Non-Conventional-Weapons Proliferation in the Middle East: Tackling the Spread of Nuclear, Chemical, and Biological Capabilities

By Efraim Karsh; Martin S. Navias et al. | Go to book overview
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9
Non-Conventional Weaponry and the Future of Arab-Israeli Deterrence

AVNER YANIV

THE term 'deterrence' made its appearance in strategic discourse in the Middle East only in the 1960s. Until then, it had been used occasionally in political and strategic contexts but never in a technical sense and always without a specific meaning. The most important reason for the belated discovery of this notion--which, in Raymond Aron's words, is 'as old as humanity'--revolved around its initial ambiguity. At the beginning, it was far from clear what deterrence meant, and, even when it began to assume a more rigorous existence in the West, its relevance to what was happening in the Middle East was hardly self-evident.1

The Israelis were apparently the first to follow Western thinking in this regard. Some time in the late 1950s or early 1960s, the Israeli General Staff began to employ as a standard formulation the notion that the purpose of Israel's national security policy was deterrence. A leading member of the team of generals who turned this formulation into a virtual reflex was Yitzhak Rabin, who, in his tour of duty as Chief-of-Staff ( 1964-8), had the notion of deterrence embraced to such a degree that the late Dan Horowitz, one of Israel's foremost students of this topic, once declared it 'the most commonly used [term] of the jargon of strategic studies' and 'an integral part of the vocabulary of the public debate' in Israel.2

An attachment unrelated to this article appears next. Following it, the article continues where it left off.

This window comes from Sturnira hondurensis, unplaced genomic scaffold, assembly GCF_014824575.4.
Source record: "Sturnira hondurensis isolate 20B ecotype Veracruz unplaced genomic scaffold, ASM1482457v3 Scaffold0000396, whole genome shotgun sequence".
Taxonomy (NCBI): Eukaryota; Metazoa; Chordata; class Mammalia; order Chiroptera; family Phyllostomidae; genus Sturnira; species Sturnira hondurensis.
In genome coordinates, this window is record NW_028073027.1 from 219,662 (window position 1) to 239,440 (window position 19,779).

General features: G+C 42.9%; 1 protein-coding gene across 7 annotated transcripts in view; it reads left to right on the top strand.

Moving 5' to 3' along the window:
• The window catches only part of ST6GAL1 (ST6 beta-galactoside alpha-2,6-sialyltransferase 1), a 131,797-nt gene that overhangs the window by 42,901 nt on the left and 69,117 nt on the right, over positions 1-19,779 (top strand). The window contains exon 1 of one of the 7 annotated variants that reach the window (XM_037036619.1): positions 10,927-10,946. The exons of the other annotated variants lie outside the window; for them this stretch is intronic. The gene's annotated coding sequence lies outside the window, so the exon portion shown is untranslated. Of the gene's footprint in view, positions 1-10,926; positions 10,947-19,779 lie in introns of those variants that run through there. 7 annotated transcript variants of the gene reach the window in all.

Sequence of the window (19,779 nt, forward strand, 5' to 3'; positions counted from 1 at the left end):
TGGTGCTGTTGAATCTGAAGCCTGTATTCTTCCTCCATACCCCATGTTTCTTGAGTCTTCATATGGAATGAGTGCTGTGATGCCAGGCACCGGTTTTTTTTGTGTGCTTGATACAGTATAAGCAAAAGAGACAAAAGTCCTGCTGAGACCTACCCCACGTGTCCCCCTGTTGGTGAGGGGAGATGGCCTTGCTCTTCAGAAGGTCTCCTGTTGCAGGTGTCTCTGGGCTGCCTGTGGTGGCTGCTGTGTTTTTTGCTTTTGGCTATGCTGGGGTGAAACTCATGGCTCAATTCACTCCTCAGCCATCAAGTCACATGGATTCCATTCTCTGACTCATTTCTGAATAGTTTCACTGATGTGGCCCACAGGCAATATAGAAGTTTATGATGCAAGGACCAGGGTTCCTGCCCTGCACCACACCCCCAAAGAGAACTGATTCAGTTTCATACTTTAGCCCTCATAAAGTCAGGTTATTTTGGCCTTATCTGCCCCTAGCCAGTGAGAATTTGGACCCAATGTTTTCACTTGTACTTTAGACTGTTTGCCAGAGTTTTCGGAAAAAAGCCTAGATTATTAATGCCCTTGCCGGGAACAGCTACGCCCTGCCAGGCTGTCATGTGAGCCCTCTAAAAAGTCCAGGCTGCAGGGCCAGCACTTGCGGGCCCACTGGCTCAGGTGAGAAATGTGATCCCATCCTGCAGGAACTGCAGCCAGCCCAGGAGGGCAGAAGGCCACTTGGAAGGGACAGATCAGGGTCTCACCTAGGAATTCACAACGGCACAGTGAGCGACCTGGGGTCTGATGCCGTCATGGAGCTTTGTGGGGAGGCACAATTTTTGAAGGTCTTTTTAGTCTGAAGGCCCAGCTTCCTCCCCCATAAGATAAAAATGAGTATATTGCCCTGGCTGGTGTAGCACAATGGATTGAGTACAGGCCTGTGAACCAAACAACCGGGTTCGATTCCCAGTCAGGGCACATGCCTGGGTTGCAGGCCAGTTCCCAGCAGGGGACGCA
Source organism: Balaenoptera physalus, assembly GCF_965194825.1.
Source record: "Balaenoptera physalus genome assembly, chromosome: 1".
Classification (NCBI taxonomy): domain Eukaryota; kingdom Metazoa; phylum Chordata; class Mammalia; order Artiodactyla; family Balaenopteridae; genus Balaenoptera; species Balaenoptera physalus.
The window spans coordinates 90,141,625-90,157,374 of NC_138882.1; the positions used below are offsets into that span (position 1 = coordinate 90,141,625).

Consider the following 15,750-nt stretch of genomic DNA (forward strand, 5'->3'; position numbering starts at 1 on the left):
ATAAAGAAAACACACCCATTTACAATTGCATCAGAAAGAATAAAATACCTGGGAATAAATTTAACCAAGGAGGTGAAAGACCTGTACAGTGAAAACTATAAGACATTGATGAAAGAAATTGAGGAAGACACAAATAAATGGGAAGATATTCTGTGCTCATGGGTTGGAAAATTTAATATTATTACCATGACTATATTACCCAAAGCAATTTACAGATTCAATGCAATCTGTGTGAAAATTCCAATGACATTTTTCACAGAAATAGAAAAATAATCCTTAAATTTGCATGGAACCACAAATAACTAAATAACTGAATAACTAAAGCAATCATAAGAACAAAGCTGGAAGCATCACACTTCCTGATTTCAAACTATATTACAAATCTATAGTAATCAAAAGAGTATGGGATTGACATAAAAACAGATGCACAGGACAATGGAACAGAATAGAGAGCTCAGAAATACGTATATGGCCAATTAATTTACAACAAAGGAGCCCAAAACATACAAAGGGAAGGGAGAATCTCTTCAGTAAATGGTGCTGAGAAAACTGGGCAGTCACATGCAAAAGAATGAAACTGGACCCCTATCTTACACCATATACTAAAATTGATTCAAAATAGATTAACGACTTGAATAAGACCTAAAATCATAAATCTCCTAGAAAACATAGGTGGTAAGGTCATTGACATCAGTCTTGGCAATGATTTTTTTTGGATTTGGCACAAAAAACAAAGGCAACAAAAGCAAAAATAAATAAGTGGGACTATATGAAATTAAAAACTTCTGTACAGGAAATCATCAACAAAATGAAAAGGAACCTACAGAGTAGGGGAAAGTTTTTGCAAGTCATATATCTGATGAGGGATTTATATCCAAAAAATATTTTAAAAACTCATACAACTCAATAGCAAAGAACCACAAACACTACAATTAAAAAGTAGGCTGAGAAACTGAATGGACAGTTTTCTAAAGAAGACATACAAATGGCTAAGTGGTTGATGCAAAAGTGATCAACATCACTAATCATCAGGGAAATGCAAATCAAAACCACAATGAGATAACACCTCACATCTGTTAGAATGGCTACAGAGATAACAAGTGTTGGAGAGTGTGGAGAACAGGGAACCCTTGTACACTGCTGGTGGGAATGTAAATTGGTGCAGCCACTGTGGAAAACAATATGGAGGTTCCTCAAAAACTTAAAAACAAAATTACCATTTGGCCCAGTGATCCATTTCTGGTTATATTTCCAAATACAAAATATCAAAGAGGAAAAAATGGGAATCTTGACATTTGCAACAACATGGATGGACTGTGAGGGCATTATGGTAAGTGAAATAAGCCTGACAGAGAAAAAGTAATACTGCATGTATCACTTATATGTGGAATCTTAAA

The Arab world was at first very slow to follow suit. The reason, at least in relation to Israel, was very simple. Deterrence, though supportive of offensive military means, is essentially a status quo strategy, clearly distinguishable from an aggressive

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1
R. Aron, Peace and War ( New York: Doubleday, 1966), 404.
2
D. Horowitz, "'The Israeli Concept of National Security and the Prospects of Peace in the Middle East'", in G. Sheffer (ed.), Dynamics of a Conflict ( Atlantic Highlands, NJ: Humanities Press, 1975), 244.

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